During operations 88 and 89 the values of the row and column bin position for one peak value of the half cycle being processed is determined. Each bin position in the matrix is provided with a counter that is addressed in response to the signal values IROW and ICOL determined during operations 88 and 89. The counter addressed by signals IROW and ICOL is incremented by one. Thus, there is an accumulation in the bin position counters of the total number of half cycles having the detected maximum and minimum peak values over the processing interval of processor 41, as described supra in connection with the method. After all of the data undulations for a particular interval have been processed the addressed counters are scanned and the accumulated signal values stored therein are read out in sequence to graphics terminal display 45 for presentation on x-y display 46.
Processor 41 is also programmed by methods well known to those skilled in the art, to sum the signals representing the accumulated values in the addressed counters together, as indicated supra in connection with the methods forming the various histograms.
While there have been described and illustrated several specific embodiments of the invention, it will be clear that variations in the details of the embodiments specifically illustrated and described may be made without departing from the true spirit and scope of the invention as defined in the appended claims.
|Cited Patent||Filing date||Publication date||Applicant||Title|
|US3968499 *||Feb 19, 1975||Jul 6, 1976||Honeywell Inc.||Apparatus for producing continuous graphic displays from intermittantly sampled data|
|US4142146 *||Jul 7, 1975||Feb 27, 1979||Nicolet Instrument Corporation||Digital apparatus for waveform measurement|
|1||Article, "American Society for Testing and Materials", 1979, pp. 5-20, written by Otto Buxbaum, entitled Random Load Analysis as a Link Between Operational Stress Measurement and Fatigue Life Assessment.|
|2||*||Article, American Society for Testing and Materials , 1979, pp. 5 20, written by Otto Buxbaum, entitled Random Load Analysis as a Link Between Operational Stress Measurement and Fatigue Life Assessment.|
|Citing Patent||Filing date||Publication date||Applicant||Title|
|US4627071 *||Nov 9, 1984||Dec 2, 1986||Rockwell International Corporation||Distortion analyzer for quadrature demodulated data|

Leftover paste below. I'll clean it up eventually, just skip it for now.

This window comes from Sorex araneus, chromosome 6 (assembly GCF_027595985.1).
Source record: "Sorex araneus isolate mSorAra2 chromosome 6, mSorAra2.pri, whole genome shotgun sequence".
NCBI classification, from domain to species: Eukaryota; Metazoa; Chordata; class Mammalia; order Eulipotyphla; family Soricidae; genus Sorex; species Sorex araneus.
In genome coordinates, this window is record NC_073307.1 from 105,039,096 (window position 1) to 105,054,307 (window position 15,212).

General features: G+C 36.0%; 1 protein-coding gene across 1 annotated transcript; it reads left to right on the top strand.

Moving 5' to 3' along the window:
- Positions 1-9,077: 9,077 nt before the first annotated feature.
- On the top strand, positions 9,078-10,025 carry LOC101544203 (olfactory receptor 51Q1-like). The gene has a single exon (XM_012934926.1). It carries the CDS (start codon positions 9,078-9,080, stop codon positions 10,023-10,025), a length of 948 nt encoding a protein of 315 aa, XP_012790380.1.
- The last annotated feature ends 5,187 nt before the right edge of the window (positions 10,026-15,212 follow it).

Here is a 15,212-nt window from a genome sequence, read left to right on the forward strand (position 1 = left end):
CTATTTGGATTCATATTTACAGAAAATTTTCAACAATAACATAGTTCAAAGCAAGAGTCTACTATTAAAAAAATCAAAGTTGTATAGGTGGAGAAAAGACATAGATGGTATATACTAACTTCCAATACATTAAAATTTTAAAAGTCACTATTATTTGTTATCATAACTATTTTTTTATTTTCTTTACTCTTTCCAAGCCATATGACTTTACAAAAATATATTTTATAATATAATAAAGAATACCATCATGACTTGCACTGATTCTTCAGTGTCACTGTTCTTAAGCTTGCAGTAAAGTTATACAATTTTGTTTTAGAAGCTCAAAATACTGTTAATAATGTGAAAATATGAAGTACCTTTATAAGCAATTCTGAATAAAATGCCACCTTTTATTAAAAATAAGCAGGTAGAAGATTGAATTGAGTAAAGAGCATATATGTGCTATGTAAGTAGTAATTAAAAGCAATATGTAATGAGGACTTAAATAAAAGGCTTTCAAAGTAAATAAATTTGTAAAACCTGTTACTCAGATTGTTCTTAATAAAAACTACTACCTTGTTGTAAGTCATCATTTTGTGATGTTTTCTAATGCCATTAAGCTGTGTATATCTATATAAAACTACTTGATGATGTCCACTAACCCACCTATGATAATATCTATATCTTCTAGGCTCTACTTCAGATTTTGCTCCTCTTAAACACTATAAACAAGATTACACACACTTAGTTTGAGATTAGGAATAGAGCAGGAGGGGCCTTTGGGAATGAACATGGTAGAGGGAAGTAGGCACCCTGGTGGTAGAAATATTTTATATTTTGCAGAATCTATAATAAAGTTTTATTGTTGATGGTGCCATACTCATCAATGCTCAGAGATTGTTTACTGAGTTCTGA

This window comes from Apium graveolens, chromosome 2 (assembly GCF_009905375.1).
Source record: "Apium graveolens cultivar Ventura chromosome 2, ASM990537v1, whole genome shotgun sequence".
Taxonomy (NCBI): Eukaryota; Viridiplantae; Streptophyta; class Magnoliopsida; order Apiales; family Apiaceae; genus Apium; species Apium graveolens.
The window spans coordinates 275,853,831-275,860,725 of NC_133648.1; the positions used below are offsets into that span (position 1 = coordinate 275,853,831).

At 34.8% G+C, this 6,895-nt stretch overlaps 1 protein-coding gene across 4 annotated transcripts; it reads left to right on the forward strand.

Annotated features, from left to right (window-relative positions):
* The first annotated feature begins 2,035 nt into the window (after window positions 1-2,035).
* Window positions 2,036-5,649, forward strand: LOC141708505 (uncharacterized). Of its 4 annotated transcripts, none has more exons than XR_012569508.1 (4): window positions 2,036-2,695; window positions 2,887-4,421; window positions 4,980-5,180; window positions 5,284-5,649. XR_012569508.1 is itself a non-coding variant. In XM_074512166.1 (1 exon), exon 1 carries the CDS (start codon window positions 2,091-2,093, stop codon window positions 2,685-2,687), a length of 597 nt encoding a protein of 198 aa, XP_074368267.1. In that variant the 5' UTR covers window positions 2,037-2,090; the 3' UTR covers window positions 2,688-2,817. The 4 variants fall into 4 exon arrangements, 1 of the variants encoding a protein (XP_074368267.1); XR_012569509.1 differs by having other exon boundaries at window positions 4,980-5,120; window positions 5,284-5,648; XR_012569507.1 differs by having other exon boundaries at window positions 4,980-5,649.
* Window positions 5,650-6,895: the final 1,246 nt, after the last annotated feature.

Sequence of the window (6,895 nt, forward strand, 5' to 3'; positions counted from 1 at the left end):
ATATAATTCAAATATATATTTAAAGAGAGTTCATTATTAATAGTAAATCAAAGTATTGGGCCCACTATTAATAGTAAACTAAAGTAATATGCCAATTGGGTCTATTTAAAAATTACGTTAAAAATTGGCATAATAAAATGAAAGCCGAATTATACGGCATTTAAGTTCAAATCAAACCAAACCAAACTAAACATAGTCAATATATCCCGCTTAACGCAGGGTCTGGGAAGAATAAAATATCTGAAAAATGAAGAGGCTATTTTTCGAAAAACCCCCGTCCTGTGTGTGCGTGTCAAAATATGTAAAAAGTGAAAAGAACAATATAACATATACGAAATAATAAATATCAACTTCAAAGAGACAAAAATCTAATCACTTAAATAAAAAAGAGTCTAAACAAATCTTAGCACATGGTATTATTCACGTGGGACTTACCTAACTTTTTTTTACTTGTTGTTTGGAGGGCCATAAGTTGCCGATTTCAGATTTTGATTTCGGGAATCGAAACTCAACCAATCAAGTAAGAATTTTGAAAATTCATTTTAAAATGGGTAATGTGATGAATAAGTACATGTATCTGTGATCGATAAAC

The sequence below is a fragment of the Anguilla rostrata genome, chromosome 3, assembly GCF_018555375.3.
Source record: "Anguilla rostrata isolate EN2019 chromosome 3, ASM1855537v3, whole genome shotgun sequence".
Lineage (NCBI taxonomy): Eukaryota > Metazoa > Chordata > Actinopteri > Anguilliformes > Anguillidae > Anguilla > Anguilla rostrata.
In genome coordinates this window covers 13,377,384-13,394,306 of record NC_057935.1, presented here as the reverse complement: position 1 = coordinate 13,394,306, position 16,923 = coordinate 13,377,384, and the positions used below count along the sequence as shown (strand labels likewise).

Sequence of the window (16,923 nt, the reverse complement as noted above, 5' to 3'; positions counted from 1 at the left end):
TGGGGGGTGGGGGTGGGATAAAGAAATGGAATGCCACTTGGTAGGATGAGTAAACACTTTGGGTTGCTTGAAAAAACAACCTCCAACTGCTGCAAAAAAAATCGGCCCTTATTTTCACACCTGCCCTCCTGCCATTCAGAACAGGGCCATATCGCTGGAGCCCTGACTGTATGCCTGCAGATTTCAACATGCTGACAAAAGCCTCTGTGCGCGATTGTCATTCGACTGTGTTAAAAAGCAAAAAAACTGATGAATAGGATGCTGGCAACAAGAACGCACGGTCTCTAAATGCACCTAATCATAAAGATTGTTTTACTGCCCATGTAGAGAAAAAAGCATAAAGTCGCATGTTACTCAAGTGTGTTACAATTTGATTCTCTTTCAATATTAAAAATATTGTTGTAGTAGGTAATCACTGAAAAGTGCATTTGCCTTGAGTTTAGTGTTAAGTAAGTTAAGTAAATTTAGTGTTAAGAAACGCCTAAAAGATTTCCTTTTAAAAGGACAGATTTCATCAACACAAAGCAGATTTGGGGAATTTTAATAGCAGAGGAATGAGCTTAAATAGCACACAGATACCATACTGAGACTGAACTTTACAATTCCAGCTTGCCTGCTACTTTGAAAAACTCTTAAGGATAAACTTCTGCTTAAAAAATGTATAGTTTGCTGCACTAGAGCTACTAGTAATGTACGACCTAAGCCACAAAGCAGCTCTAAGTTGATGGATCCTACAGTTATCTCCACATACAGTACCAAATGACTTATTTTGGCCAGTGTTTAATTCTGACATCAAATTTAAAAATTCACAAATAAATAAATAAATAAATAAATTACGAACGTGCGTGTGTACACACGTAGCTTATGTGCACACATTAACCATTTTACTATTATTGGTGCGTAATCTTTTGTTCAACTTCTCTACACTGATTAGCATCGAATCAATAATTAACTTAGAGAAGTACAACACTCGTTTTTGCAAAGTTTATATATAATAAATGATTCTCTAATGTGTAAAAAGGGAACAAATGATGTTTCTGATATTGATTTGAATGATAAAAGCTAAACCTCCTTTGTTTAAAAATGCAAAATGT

|US4628194 *||Oct 10, 1984||Dec 9, 1986||Mars, Inc.||Method and apparatus for currency validation|
|US4769760 *||Mar 13, 1987||Sep 6, 1988||Cherne Medical, Inc.||Terrain biased dynamic multiple threshold synchronization method and apparatus|
|US4876655 *||Dec 2, 1985||Oct 24, 1989||Tektronix, Inc.||Method and apparatus for evaluating jitter|
|US4896279 *||Oct 24, 1986||Jan 23, 1990||Hajime Industries Ltd.||Method and an apparatus for inspecting an external shape of an object having a symmetry|
|US4937037 *||Apr 25, 1988||Jun 26, 1990||Christopher A. Griffiths||Combined inforamtion recording and graphic display device|
|US5003248 *||Jun 15, 1990||Mar 26, 1991||Hewlett-Packard Company||Probability density histogram display|
|US5237512 *||Nov 20, 1991||Aug 17, 1993||Detector Electronics Corporation||Signal recognition and classification for identifying a fire|
|US5295080 *||Aug 6, 1990||Mar 15, 1994||Tektronix, Inc.||Method of operating a buffer memory to provide a trigger pattern by storing a trigger code in preselected areas of the buffer memory|
|US5343405 *||Nov 1, 1991||Aug 30, 1994||Tektronix, Inc.||Automatic extraction of pulse-parametrics from multi-valued functions|
|US5383167 *||Oct 16, 1991||Jan 17, 1995||Nextwave Design Automation||Method and apparatus for histogram based digital circuit simulator|
|US5405131 *||Jan 10, 1994||Apr 11, 1995||Mars Incorporated||Currency validator and secure lockable removable currency cassette|
|US5411249 *||Jan 10, 1994||May 2, 1995||Mars Incorporated||Currency validator and cassette transport alignment apparatus|
|US5493208 *||Jan 19, 1993||Feb 20, 1996||Nec Corporation||Waveform displaying method and waveform analyzing apparatus|
|US5616915 *||Jan 23, 1995||Apr 1, 1997||Mars Incorporated||Optical sensor for monitoring the status of a bill magazine in a bill validator|
|US5632367 *||Jan 23, 1995||May 27, 1997||Mars, Incorporated||Validation housing for a bill validator made by a two shot molding process|
|US5988345 *||Aug 12, 1998||Nov 23, 1999||Mars Incorporated||Bill validation using light transmitted across bill pathway|
|US7487148||Feb 28, 2003||Feb 3, 2009||Eaton Corporation||System and method for analyzing data|
|US20040172409 *||Feb 28, 2003||Sep 2, 2004||James Frederick Earl||System and method for analyzing data|
|US20050199843 *||Feb 25, 2005||Sep 15, 2005||Jost George J.||Automatic proximity faucet|
|US20070153123 *||Dec 21, 2006||Jul 5, 2007||Analog Devices, Inc.||Method and apparatus for progressive scanning of interlaced video|
|US20080103727 *||Oct 29, 2007||May 1, 2008||Yokogawa Electric Corporation||Multichannel analyzer|
|EP0366298A2 *||Oct 10, 1989||May 2, 1990||Detector Electronics Corporation||Recognition and processing of wave forms|
|WO1986002476A1 *||Oct 9, 1985||Apr 24, 1986||Mars, Incorporated||Method and apparatus for currency validation|
|U.S. Classification||702/180, 345/40|
|Jul 22, 1988||FPAY||Fee payment|
Year of fee payment: 4
|Aug 25, 1992||REMI||Maintenance fee reminder mailed|
|Jan 24, 1993||LAPS||Lapse for failure to pay maintenance fees|
|Apr 6, 1993||FP||Expired due to failure to pay maintenance fee|
Effective date: 19930124